American history is often presented as a tale of dynamic movers and shakers who subdued an untamed wilderness on the way to forging a great nation - all the while leaving philosophy for their European counterparts.
But this history neglects the philosophical underpinnings of America. As these 36 lectures demonstrate, America has borne the imprint of influential thinkers from its earliest days, from the Reformation theology of John Calvin to the Enlightenment philosophy of John Locke.
Throughout this epic historical journey, you'll explore the many ways this nation has answered the question: What is an American? Professor Kobylka traces the many answers that have been offered showing how the idea of "We the People" has changed and expanded far beyond the Founding Fathers' original conception.
You'll navigate America's ever-shifting political landscape and see how the great political trends in American history can be understood as variations on a single theme: the philosophy of liberalism, this conception that government is the source of some of our most deeply valued political notions. You'll also meet the great men and women who, over the course of American history, have molded political thought and policy.
This is your opportunity to gain a deep understanding both of the nation's past and how this rich political history continues to influence the current day. Even if you've studied American history before, you'll encounter something new: a unique synthesis of viewpoints, ideas, and events that's enlightening and compelling.
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Thorough Review and Summary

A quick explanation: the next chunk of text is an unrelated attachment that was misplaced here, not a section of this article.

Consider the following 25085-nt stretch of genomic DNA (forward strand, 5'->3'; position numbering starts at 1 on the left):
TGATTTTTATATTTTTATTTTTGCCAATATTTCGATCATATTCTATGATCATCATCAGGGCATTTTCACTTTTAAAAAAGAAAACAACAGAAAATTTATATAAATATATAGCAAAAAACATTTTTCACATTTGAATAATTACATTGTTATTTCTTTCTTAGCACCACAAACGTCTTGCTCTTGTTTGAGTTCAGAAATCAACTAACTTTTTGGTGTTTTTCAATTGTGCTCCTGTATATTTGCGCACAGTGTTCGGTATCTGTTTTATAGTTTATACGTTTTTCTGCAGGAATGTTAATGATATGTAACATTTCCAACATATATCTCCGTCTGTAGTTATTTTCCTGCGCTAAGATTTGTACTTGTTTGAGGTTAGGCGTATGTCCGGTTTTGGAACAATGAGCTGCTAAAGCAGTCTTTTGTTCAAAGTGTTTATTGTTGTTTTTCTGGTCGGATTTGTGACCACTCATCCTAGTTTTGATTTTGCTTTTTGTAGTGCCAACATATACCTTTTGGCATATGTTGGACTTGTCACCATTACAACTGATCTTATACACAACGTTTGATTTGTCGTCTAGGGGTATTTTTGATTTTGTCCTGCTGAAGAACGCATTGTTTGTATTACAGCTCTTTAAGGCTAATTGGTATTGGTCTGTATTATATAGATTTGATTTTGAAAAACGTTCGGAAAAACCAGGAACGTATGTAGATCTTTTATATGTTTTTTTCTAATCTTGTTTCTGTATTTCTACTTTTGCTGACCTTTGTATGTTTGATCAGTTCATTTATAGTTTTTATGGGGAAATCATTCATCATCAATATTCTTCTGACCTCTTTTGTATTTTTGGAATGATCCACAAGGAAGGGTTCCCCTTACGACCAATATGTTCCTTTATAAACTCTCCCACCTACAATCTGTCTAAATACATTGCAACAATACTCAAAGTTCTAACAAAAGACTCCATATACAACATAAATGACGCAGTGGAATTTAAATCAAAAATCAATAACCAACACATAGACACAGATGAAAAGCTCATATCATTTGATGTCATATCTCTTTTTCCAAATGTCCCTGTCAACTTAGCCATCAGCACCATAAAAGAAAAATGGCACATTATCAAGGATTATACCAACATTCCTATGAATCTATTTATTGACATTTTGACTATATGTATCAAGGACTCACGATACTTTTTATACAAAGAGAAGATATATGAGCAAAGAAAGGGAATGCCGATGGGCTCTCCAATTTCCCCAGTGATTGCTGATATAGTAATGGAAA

Prof. Kobylka presents the information in these lectures clearly, and without any apparent editorial bias. On the few occasions he editorializes, he makes it quite clear that is what he is doing. On the whole, he presents a remarkably balanced view of political thought in the US.
No, but it's 18+ hours long and not designed to be listened to in such a manner.
The principal thread of American political thought is Liberalism. This doesn't mean that it adheres to the current, popular use of the word "liberal" - you have to be able to hear that word with choking on your own rage.
It can sometimes be difficult to discern when he is quoting, paraphrasing, or simply commenting. This is due to him not using the (annoying) convention of announcing "quote-unquote" when he transitions to and from quotations.
Challenging topic, middling delivery
An interesting overview of American history, seen through the lens a political philosophy.
It was interesting to learn about the push and pull of political philosophy in America, with the alternation between the active versus the limited state, the primacy of liberty versus equality. The professor's delivery was less appealing to me. Sometimes he rushed and slurred his words, making him difficult to follow. At other times his delivery was annoyingly halting.
I find the comments about Dr. Kobylka's "liberalism" pretty far off the mark. I think in general is pretty neutral. He expresses abhorrence toward slavery and racism but hopefully that is no longer controversial. He discusses socialism in a nonjudgmental fashion, but he does the same with Reaganism. Pretty balanced, on the whole.
- Dr. Liz